1911 Encyclopædia Britannica/Jablochkov, Paul
|←Jabiru||1911 Encyclopædia Britannica, Volume 15
|Jablonski, Daniel Ernst→|
|See also Pavel Yablochkov on Wikipedia; and our 1911 Encyclopædia Britannica disclaimer.|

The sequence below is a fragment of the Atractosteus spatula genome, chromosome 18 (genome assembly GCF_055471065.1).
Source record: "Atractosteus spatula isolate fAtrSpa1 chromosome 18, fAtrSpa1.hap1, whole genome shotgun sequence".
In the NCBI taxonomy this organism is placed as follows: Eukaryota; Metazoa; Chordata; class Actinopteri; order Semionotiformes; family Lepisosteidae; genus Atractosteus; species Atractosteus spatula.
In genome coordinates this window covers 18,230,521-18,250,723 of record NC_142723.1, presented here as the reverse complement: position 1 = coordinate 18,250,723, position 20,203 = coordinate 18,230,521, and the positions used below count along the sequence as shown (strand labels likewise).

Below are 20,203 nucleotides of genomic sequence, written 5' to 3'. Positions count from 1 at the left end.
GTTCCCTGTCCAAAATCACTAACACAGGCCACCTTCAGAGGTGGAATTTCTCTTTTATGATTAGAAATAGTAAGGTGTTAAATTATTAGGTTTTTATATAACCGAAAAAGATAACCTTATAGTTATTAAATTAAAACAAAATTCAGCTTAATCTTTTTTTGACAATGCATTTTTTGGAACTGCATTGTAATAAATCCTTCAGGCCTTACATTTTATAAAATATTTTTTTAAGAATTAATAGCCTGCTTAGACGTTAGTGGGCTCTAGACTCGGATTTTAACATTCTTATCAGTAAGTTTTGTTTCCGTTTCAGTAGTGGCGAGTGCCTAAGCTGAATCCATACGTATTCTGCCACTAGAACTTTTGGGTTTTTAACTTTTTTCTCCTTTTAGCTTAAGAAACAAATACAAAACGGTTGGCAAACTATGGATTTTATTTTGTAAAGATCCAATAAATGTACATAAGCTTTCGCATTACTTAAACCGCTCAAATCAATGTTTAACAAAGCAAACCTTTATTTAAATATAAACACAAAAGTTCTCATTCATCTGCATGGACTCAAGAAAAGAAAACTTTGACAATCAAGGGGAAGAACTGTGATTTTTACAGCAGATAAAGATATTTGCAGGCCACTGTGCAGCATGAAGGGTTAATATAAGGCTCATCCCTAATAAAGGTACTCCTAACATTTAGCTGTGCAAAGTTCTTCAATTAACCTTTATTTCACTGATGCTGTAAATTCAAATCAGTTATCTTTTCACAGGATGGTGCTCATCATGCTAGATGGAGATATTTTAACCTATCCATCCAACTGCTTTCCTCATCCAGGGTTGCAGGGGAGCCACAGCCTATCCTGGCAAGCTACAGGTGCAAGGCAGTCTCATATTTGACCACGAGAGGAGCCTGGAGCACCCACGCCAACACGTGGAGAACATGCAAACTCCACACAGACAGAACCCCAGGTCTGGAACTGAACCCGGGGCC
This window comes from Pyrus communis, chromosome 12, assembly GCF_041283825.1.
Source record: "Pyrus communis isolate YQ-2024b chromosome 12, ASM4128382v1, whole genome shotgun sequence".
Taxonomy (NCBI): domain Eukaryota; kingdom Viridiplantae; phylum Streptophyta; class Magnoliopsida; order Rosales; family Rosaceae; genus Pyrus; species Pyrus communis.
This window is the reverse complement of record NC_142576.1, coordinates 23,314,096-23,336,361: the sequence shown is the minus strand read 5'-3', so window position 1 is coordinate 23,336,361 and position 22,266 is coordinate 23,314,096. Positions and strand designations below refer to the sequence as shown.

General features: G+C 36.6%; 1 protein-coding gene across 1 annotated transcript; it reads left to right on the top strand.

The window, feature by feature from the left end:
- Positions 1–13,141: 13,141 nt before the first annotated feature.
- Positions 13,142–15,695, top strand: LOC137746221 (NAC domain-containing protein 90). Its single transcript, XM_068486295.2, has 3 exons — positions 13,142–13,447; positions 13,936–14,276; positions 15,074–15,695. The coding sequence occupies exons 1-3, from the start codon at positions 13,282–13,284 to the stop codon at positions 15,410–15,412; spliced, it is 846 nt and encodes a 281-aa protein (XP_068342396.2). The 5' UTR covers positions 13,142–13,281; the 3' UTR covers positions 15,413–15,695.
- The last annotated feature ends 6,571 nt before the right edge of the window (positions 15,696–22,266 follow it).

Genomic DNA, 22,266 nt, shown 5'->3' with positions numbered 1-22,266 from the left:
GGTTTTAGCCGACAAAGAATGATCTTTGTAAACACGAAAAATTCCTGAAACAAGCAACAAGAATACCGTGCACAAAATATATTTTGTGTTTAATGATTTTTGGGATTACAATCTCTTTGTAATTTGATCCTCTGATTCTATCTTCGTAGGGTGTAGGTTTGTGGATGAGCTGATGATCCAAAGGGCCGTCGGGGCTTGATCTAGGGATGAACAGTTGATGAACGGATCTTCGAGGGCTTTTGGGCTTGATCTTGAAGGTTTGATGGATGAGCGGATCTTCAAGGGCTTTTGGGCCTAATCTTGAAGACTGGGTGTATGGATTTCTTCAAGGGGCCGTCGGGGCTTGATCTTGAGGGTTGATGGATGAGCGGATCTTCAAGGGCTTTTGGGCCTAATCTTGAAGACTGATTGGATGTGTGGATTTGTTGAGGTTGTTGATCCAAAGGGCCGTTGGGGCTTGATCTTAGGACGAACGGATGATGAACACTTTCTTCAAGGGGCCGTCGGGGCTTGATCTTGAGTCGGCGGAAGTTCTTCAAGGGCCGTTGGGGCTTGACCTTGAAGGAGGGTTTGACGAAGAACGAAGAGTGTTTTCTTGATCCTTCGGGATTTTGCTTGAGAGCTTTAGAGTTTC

JABLOCHKOV, PAUL (1847-1894), Russian electrical engineer and inventor, was born at Serdobsk, in the government of Saratov, on the 14th of September 1847, and educated at St Petersburg. In 1871 he was appointed director of the telegraph lines between Moscow and Kursk, but in 1875 he resigned his position in order to devote himself to his researches on electric lighting by arc lamps, which he had already taken up. In 1876 he settled in Paris, and towards the end of the year brought out his famous “candles,” known by his name, which consisted of two carbon parallel rods, separated by a non-conducting partition; alternating currents were employed, and the candle was operated by a high-resistance carbon match connecting the tips of the rods, a true arc forming between the parallel carbons when this burnt off, and the separators volatilizing as the carbons burnt away. For a few years his system of electric lighting was widely adopted, but it was gradually superseded (see Lighting: Electric) and is no longer in use. Jablochkov made various other electrical inventions, but he died in poverty, having returned to Russia on the 19th of March 1894.